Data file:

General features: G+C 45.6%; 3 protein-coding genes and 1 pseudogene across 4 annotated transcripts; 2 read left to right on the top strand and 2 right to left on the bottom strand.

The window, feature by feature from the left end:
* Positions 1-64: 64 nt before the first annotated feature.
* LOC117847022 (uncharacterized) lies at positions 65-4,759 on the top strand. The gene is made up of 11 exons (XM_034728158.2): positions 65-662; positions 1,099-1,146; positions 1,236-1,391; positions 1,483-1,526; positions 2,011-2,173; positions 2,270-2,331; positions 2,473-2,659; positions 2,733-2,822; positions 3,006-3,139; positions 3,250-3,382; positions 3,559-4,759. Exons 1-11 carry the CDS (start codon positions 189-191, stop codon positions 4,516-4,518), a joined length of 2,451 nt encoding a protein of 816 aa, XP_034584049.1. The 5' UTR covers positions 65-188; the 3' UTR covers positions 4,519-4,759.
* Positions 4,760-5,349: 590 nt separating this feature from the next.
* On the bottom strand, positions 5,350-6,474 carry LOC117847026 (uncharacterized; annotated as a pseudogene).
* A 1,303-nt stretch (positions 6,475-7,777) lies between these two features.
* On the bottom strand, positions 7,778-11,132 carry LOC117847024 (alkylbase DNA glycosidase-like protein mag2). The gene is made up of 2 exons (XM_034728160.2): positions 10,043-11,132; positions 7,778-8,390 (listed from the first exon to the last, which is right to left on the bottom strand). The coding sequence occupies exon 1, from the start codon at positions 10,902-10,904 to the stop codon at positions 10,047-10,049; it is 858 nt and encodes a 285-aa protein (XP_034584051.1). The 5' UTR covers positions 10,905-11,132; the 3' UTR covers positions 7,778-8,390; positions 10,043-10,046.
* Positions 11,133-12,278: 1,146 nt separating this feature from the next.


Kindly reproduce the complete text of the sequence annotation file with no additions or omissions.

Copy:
General features: G+C 45.6%; 3 protein-coding genes and 1 pseudogene across 4 annotated transcripts; 2 read left to right on the top strand and 2 right to left on the bottom strand.

The window, feature by feature from the left end:
* Positions 1-64: 64 nt before the first annotated feature.
* LOC117847022 (uncharacterized) lies at positions 65-4,759 on the top strand. The gene is made up of 11 exons (XM_034728158.2): positions 65-662; positions 1,099-1,146; positions 1,236-1,391; positions 1,483-1,526; positions 2,011-2,173; positions 2,270-2,331; positions 2,473-2,659; positions 2,733-2,822; positions 3,006-3,139; positions 3,250-3,382; positions 3,559-4,759. Exons 1-11 carry the CDS (start codon positions 189-191, stop codon positions 4,516-4,518), a joined length of 2,451 nt encoding a protein of 816 aa, XP_034584049.1. The 5' UTR covers positions 65-188; the 3' UTR covers positions 4,519-4,759.
* Positions 4,760-5,349: 590 nt separating this feature from the next.
* On the bottom strand, positions 5,350-6,474 carry LOC117847026 (uncharacterized; annotated as a pseudogene).
* A 1,303-nt stretch (positions 6,475-7,777) lies between these two features.
* On the bottom strand, positions 7,778-11,132 carry LOC117847024 (alkylbase DNA glycosidase-like protein mag2). The gene is made up of 2 exons (XM_034728160.2): positions 10,043-11,132; positions 7,778-8,390 (listed from the first exon to the last, which is right to left on the bottom strand). The coding sequence occupies exon 1, from the start codon at positions 10,902-10,904 to the stop codon at positions 10,047-10,049; it is 858 nt and encodes a 285-aa protein (XP_034584051.1). The 5' UTR covers positions 10,905-11,132; the 3' UTR covers positions 7,778-8,390; positions 10,043-10,046.
* Positions 11,133-12,278: 1,146 nt separating this feature from the next.